>> i was excited at first because i mistook the tax subsidy that i get which is $65 for how much i would have to pay. and then i was gut wrenchingly sad when i saw that the cheapest plan i could get was $307. >> that was for a midrange plan. we had specialists at online brokerage gravy look over her options, and they found a catastrophic plan for people like her under 30 for about $212 was good her, albeit $6,350 in out-of-pocket exposure. >> as long as she stays in the network, the first three visits to the doctor every year are free. >> now, columbia professor erik johnson worries that most exchanges including healthcare.gov don't have the tools to help people make the most cost-effective decisions which could make a big difference.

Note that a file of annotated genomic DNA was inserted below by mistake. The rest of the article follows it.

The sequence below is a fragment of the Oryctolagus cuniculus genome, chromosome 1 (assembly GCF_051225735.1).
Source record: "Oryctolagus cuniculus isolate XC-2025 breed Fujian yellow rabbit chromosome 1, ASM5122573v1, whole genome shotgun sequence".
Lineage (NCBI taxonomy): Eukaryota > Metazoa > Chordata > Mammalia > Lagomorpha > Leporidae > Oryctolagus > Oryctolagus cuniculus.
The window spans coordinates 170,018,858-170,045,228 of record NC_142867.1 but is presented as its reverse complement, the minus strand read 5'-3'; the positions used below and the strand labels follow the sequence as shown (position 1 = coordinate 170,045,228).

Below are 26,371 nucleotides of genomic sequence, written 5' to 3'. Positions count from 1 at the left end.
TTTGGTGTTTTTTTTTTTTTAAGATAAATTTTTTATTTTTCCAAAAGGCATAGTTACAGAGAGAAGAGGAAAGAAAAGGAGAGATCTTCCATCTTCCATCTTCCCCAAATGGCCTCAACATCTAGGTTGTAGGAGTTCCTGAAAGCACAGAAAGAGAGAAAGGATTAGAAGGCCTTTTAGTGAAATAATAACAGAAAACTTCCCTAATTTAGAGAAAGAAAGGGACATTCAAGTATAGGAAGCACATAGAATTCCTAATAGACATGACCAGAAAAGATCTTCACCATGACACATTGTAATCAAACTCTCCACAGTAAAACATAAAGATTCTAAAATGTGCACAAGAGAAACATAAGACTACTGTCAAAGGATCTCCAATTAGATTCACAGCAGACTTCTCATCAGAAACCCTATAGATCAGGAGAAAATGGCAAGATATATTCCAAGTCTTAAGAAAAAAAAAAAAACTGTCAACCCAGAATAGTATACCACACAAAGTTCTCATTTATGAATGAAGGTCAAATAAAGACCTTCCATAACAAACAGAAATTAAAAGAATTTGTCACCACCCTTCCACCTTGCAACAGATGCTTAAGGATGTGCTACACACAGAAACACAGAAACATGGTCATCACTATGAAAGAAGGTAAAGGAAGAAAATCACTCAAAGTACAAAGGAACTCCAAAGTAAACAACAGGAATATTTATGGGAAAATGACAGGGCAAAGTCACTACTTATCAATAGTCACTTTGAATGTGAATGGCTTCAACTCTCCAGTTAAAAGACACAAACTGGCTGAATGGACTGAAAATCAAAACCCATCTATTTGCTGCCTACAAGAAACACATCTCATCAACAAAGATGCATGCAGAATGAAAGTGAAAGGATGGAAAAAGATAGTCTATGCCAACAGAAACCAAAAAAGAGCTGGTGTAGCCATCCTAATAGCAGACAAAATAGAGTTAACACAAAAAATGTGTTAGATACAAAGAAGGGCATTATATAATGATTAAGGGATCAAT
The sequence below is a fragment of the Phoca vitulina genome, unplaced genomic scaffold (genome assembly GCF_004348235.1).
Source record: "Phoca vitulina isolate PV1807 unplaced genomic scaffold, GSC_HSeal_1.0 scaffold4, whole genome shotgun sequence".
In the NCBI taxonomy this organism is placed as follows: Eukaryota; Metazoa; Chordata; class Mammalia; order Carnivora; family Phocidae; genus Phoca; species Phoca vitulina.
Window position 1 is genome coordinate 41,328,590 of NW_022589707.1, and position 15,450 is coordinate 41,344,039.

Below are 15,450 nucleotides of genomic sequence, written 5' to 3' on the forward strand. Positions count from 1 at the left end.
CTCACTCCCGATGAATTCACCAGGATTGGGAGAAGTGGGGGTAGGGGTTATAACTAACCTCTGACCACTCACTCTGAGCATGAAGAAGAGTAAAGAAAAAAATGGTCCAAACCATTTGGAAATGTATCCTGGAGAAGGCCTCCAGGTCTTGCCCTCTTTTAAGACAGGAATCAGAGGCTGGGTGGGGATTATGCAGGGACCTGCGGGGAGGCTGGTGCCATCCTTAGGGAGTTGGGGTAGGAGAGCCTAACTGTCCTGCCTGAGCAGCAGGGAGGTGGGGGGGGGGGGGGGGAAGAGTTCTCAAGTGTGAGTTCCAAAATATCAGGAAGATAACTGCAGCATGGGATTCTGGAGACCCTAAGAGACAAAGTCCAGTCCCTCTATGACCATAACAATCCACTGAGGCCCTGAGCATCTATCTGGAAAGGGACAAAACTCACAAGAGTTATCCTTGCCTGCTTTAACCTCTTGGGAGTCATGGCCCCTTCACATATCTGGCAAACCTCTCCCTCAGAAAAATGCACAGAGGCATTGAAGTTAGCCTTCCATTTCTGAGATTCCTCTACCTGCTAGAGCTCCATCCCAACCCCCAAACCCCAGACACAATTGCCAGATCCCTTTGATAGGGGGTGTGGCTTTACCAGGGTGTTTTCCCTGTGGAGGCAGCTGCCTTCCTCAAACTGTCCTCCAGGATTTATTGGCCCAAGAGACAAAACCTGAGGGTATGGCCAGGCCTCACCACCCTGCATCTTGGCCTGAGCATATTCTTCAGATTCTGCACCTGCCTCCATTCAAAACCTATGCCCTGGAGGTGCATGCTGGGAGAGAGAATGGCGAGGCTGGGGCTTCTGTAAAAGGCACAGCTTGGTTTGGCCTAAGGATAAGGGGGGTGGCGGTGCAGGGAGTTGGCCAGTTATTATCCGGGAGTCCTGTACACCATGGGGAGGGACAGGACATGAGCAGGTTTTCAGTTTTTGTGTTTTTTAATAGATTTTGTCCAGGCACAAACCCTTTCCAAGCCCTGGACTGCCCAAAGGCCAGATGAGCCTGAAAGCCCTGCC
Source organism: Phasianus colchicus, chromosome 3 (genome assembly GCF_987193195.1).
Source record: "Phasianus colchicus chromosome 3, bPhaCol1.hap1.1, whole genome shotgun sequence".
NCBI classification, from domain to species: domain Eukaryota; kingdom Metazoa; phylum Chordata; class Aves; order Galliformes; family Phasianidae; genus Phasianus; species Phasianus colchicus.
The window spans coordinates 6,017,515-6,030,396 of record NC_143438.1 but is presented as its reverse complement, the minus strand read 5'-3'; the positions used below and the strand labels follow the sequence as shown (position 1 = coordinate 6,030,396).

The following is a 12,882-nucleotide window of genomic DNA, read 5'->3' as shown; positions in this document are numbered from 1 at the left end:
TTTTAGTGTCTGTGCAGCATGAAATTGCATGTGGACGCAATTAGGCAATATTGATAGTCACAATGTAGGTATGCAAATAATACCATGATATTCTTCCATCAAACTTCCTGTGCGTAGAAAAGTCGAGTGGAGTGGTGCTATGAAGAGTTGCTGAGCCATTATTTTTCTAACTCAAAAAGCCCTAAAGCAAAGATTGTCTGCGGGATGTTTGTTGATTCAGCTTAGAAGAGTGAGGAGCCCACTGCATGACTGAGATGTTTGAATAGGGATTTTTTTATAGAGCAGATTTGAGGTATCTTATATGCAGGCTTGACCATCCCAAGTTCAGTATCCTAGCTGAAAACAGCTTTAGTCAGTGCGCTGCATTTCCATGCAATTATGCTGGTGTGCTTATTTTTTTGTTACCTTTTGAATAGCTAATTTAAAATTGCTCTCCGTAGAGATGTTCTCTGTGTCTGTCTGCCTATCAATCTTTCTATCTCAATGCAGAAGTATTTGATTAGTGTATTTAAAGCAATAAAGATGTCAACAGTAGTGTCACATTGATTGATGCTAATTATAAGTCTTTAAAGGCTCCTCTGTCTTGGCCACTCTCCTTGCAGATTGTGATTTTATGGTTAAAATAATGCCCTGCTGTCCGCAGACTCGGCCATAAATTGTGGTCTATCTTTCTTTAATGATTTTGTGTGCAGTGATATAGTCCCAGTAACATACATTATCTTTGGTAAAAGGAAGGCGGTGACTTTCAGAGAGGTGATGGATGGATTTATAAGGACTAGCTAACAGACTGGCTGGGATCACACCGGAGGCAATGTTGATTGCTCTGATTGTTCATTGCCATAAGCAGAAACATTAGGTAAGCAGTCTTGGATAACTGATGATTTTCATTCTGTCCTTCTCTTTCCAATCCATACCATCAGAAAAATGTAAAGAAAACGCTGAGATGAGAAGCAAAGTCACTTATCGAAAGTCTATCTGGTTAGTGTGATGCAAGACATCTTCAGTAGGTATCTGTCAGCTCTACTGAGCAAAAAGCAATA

>> we've calculated that if you actually do websites right and include the kinds of things that help people make better choices, every year, you could save the government, that is us, $9.5 billion. >> you won't see those savings this year likely. katie is still mulling over her options including perhaps tapping the bank of mom and dad for a little help on her premiums. >> when you do it and you think you know what you're doing, it's hard. >> exactly. >> to figure out co-pays, deductibles and your premium and what's covered and what you're going to need. >> at columbia, mba students had to build a spreadsheet for themselves. >> i'll bet they did. >> and only 75% of them got it right. >> sue snp. the insider trading trial is under way against a.s.c. trader michael steinberg who is accused of seeking an illegal edge over ordinary investors. indicate kelly is following that situation in manhattan and she joins us with the latest. hi, kate. >> reporter: sue, thank you so much. before i get to the courtroom